Stable Isotopes of Salts in Some Acid Sulfate Soils of North America
- G. N. Dowuona,
- A. R. Mermut and
- H. R. Krouse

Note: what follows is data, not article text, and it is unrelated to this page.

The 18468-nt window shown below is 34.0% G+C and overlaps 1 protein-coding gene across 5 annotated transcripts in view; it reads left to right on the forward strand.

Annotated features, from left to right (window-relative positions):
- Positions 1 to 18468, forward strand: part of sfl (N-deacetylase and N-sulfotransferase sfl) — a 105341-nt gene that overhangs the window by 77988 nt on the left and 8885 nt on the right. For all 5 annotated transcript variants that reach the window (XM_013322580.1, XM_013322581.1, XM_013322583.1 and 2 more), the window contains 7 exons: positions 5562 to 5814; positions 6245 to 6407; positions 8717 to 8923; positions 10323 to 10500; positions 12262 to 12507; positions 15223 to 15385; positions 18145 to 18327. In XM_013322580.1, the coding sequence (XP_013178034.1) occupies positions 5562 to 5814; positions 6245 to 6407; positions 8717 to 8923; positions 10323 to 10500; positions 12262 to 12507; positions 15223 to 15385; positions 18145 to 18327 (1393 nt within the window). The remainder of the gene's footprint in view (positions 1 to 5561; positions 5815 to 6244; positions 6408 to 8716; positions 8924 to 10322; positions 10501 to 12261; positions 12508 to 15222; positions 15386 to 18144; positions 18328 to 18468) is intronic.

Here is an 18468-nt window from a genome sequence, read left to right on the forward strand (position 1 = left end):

Sulfur and O isotope data were used to elucidate the origin of soluble sulfate salts in soils and surficial sediments at three sites in Saskatchewan, Canada (Arborfield, Cedoux, and Trossachs), and two sites in the USA (Charles County, Maryland, and Hettinger, North Dakota). Isotopic data supported the previously documented hypothesis that pyrite oxidation and subsequent hydrolysis of natrojarosite in marine and continental sediments are the dominant mechanisms for the source of sulfate salts including gypsum in the areas studied. Evidence for this conclusion is that all the sulfide- and sulfate-bearing minerals (pyrite, natrojarosite, and gypsum) from the three marine Arborfield, Cedoux (Cretaceous), and Maryland (Eocene) sites were highly depleted in 34S with δ34S values between −29.9 and −39.0‰. The LiCl-extractable (soluble) sulfate-S and insoluble S, containing mainly inorganic S, had also δ34S values within the same range (−40.8 to −31.2‰). Corresponding minerals and other S species in the Trossachs and Hettinger sites, both occurring in the nonmarine (Tertiary continental) sediments, had higher but still negative δ34S (SO4) values between −5.0 and −14.0‰, indicating that the initial sulfide was relatively eariched in 34S. Gypsiferous evaporites or brines cannot be counted as possible sources of salts for all the sites studied, because of their high positive δ34S values. The δ18O (SO4) values of natrojarosite and gypsum from the Eocene marine sediment in Maryland were 10.5 and 10.3‰ and jarosite from Tertiary Trossachs was 14.3‰. These high values suggest a greater incorporation of molecular O (δ180 = 23‰) into the SO4 during sulfide oxidation at these two sites. The relatively high δ18O (SO4) value of 14.3‰ in the jarosite from Trossachs suggests that O2 from the air is the only source of sulfate O and supports the validity of KF (O2) (kinetic isotope fractionation factor for the incorporation of O2 from air into the sulfate) = −8.7 under natural conditions. This high δ18O value also indicates that the O isotope exchange between water and sulfate is indeed very low.Please view the pdf by using the Full Text (PDF) link under 'View' to the left.
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